When I end my forward cast by stopping the rod just above a
horizontal line and pinch the fly line with the fingers of my left
hand, the cast stops straight out and the whole works drops
flat to the water; the fly, leader and line all landing at the same
time. It is one of many types of presentation. Actually, usually
not a very good one, as a dry fly would drag almost immediately.
An improvement on this might be when I stop the rod a little
sharper. This can cause a tiny recoil of the line, which often is
very good. It causes several small zig-zags in the line as it lands
on the water. Recoil cast is what it is and 'controlled slack' is
what it produces. And as a person gets better at fly fishing he
learns just how important 'controlled' slack is.
It's this resultant controlled slack which allows a dry fly
to rest motionless, without any tell-tale drag as the currant
plays with the fly line. There are other ways to control slack
on the forward cast too. The 'S' cast some call it, and others
might call it a 'snake cast'. It is done by doing a few quick
wiggles with the rod tip right after the forward stop, just after
the line has straightened out but not yet dropped to the surface.
It seems that each new fly fishing writer dreams up his own set
of names for these casts.
Another one is what I have called 'a terrible forward cast.' It is,
really. It is the one you did back when you first started out and
knew nothing about casting a fly rod. The one where you simply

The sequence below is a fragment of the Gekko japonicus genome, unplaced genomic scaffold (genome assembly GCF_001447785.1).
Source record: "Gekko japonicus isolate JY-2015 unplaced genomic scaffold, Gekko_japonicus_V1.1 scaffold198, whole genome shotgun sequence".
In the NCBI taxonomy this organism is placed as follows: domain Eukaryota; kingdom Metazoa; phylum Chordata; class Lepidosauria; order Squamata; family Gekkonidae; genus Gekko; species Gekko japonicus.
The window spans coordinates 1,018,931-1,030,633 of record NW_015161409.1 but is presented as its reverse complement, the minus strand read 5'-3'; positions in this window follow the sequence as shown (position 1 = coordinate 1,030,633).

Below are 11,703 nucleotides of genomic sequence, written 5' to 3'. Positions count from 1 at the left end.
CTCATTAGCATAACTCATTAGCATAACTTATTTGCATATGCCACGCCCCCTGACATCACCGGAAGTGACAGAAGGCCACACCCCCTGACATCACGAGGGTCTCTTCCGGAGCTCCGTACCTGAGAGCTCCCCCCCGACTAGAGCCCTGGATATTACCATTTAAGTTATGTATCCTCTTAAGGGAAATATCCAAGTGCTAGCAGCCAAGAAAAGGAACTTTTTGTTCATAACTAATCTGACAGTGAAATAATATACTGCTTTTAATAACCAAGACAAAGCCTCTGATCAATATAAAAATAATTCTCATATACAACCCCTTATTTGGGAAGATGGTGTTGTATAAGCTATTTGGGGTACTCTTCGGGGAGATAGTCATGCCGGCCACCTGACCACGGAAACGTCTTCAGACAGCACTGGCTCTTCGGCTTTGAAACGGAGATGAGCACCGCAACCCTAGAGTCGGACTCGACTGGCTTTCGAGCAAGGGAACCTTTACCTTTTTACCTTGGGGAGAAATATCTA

wave the rod forward, a huge circle, no stop at all. Almost dunk
your rod tip in the water. This makes a great big pile of line
between you and your fly, just like it used to. Except this time
you are dumping all of that 'controlled slack' on a strip of fast
water between you and a fish just on the far side of the riffle.
It takes time for the water to work your fly line down the stream,
meanwhile allowing your dry fly to float motionless for a brief period;
hopefully, long enough for a fish to take it.
If you haven't played with these casts before, you might have
handicapped yourself. There are many variations of these three
too. Each one can be done to the required degree for each unique
situation. Learn how to do them in as many ways as you can.
'Controlled slack' is just one of the many parts of line control
necessary for improving your time on the water and your day
a field. While it's agreed that distance can be important, accuracy
can be, presentation can be, and how your pick your line up from
the water can be, how you retrieve the fly line is, one of the most
important elements of fly casting remains controlling your slack.
This year decide to make progress in your casting. Learn these
casts and practice them. Practice your loop formations while you
are out there too. Front and back. Practice making them both big
and narrow and be able to change them on demand. The more line
control you have, the better you will be at fly fishing and the more
great big fishies you will get. Controlling you slack is just one of the
many parts. ~ James Castwell